Network Address Translation
NAT substitutes the local address on a packet with a global address that is routable on the destination network.
By default, NAT is not required. If you want to enforce a NAT policy that requires hosts on a higher security interface (inside) to use NAT when communicating with a lower security interface (outside), you can enable NAT control (see the nat-control command).
Note NAT control was the default behavior for software versions earlier than Version 7.0. If you upgrade a security appliance from an earlier version, then the nat-control command is automatically added to your configuration to maintain the expected behavior.
Some of the benefits of NAT include the following:
• You can use private addresses on your inside networks. Private addresses are not routable on the Internet
• NAT hides the local addresses from other networks, so attackers cannot learn the real address of a host.
• NAT can resolve IP routing problems by supporting overlapping IP addresses.
CONFIGURING NAT OVERLOAD
NAT (Network Address Translation) is a method that allows the translation (modification) of IP addresses while packets/datagrams are traversing the network. NAT Overload, also known as PAT (Port Address Translation) is essentially NAT with the added feature of TCP/UDP ports translation.
The main purpose of NAT is to hide the IP address (usually private) of a client in order to reserve the public address space. For example a complete network with 100 hosts can have 100 private IP addresses and still be visible to the outside world (internet) as a single IP address. Other benefits of NAT include security and economical usage of the IP address ranges at hand.
The following steps explain basic Cisco router NAT Overload configuration. NAT overload is the most common operation in most businesses around the world, as it enables the whole network to access the Internet using one single real IP address.
You can implement address translation as:
• Dynamic NAT
• Port Address Translation (PAT)
• Static NAT
Static NAT: Puts a permanent mapping between an internal private address and a public address. In this scenario, 192.168.8.50 will always map out to 192.0.2.75. This type of NAT may be used for allowing traffic into a mail server or web server.
Dynamic NAT: Puts a dynamic mapping between an internal private address and a public address. This also creates a one-to-one relationship on a first-come-first-served basis. The public address that is used by private devices can change over time and cannot be trusted. This would allow systems out, when you are not concerned with outside devices trying to connect in, as with the previous web server example.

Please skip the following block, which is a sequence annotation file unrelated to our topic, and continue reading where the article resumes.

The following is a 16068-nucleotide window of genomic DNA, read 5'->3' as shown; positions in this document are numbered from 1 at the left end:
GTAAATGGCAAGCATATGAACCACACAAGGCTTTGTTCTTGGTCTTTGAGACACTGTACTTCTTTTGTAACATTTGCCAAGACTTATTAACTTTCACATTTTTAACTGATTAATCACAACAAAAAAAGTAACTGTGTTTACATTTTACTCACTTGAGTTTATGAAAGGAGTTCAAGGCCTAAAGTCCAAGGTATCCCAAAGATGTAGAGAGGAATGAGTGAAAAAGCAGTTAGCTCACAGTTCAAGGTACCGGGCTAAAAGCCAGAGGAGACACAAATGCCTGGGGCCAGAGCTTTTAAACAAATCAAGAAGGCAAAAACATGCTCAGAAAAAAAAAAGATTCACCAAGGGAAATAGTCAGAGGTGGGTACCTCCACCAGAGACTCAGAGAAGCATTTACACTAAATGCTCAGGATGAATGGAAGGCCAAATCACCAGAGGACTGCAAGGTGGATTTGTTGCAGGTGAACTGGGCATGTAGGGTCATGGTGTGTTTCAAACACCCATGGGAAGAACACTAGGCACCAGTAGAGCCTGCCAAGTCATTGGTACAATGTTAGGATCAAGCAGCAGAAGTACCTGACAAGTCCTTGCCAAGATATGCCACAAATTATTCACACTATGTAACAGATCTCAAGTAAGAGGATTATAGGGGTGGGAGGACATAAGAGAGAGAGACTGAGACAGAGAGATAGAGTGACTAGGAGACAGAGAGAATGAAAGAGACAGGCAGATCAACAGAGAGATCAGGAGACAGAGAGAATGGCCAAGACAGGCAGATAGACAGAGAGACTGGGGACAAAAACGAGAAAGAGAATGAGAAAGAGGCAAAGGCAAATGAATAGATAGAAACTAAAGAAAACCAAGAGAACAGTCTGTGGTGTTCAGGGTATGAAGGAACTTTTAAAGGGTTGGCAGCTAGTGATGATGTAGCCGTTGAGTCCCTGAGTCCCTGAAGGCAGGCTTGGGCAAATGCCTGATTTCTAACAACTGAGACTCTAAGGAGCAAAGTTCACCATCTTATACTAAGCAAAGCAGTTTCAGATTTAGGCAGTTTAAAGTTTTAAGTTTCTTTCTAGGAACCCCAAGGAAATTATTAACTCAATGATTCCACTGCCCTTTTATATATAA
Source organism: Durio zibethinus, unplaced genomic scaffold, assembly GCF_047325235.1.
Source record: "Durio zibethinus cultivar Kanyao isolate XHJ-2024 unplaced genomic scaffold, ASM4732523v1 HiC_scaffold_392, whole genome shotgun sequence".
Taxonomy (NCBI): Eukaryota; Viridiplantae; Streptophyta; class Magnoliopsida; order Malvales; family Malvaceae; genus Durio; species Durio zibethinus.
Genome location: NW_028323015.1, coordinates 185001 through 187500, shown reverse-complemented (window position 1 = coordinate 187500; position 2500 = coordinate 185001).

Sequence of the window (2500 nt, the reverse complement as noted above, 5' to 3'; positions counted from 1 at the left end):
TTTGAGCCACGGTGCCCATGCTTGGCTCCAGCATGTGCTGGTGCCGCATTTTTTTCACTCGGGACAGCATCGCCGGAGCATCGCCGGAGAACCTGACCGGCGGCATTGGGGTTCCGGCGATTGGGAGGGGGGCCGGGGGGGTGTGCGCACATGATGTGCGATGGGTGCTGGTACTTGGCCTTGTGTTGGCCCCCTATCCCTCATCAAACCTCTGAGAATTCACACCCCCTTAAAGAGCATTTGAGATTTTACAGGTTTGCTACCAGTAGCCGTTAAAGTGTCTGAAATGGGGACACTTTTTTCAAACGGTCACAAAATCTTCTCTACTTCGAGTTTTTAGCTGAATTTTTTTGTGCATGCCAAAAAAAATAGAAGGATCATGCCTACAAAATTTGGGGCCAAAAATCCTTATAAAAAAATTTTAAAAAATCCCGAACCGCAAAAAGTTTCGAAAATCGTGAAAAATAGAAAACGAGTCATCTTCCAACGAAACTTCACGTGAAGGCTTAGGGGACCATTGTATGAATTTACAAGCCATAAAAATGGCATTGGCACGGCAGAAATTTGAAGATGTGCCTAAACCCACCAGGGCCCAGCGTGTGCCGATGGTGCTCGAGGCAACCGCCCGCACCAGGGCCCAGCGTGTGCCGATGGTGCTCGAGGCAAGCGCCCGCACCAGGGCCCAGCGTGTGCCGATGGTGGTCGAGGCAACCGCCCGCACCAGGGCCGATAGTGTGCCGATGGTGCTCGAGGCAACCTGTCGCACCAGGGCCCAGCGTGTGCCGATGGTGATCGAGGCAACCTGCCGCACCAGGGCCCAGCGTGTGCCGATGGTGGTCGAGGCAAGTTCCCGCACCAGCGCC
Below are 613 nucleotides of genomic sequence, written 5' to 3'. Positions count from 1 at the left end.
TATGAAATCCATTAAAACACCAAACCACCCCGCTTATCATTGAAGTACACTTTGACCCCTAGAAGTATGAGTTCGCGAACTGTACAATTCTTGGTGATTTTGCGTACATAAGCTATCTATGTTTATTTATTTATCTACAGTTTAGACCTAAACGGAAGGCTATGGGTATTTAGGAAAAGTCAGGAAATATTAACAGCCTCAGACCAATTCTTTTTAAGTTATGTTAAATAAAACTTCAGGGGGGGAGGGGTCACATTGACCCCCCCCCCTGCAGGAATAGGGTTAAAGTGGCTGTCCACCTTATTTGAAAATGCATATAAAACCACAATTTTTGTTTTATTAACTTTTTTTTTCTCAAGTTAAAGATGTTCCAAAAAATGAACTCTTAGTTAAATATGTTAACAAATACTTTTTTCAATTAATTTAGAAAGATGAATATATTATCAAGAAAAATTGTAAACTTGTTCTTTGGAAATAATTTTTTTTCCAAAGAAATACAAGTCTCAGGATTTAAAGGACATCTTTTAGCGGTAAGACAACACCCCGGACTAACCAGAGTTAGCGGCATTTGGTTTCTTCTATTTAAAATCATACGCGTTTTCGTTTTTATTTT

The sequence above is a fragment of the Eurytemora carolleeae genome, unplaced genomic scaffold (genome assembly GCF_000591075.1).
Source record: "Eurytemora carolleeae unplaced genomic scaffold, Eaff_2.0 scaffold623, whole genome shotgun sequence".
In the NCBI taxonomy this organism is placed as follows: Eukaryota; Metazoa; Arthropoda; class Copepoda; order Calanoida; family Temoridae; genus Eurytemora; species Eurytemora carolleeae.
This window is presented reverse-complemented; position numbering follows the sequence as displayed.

Port Address Translation (PAT) or Overloading: In this case, multiple internal devices are able to share one public address, as mappings are placed into the mappings table based on the source and destination ports that are used. As long as ports are available to be remapped, then any number of devices can share a very small pool of public addresses or just one public address.
Overlapping: NAT can be used when public or registered addresses are used inside your network. In this case, you may use a public address block on multiple internal networks. NAT allows you to translate those “internal” addresses to other publicly accessible addresses when you connect to the “public” side of the router.
Many people quickly become lost understanding local, global, inside, and outside addresses.
The following list describes the different types of addresses:
• Local: This refers to what happens on the inside of your network.
• Global: This refers to what happens on the outside of your network.
• Inside Local Address: This is an address of a host on your internal network, for example, 192.168.8.25.
• Inside Global Address: This is the mapped address that people on the Internet would see, which represents the inside host.
• Outside Global Address: The IP address of a remote Internet-based host as assigned by the owner that can communicate with an inside host, for example, 192.0.2.100.
• Outside Local Address: This is the address that the inside hosts use to reference an outside host. The outside local address may be the outside host’s actual address or another translated private address from a different private address block.
Therefore, the router could translate that address to 192.168.10.50, or it could be the public address of the external host. The internal hosts would contact this address to deal with the external host.
2. configure terminal
3. ip nat inside source static local-ip global-ip
4. interface type number
5. ip address ip-address mask [secondary ]
6. ip nat inside
8. interface type number
9. ip address ip-address mask [secondary ]
10. ip nat outside
You can also configure rules to bypass NAT, for example, if you enable NAT control but do not want to perform NAT
Network Address Translation (NAT) can be configured to work on your network a few different ways.
The type of NAT you choose to implement depends on what your goals are for NAT and your public address management.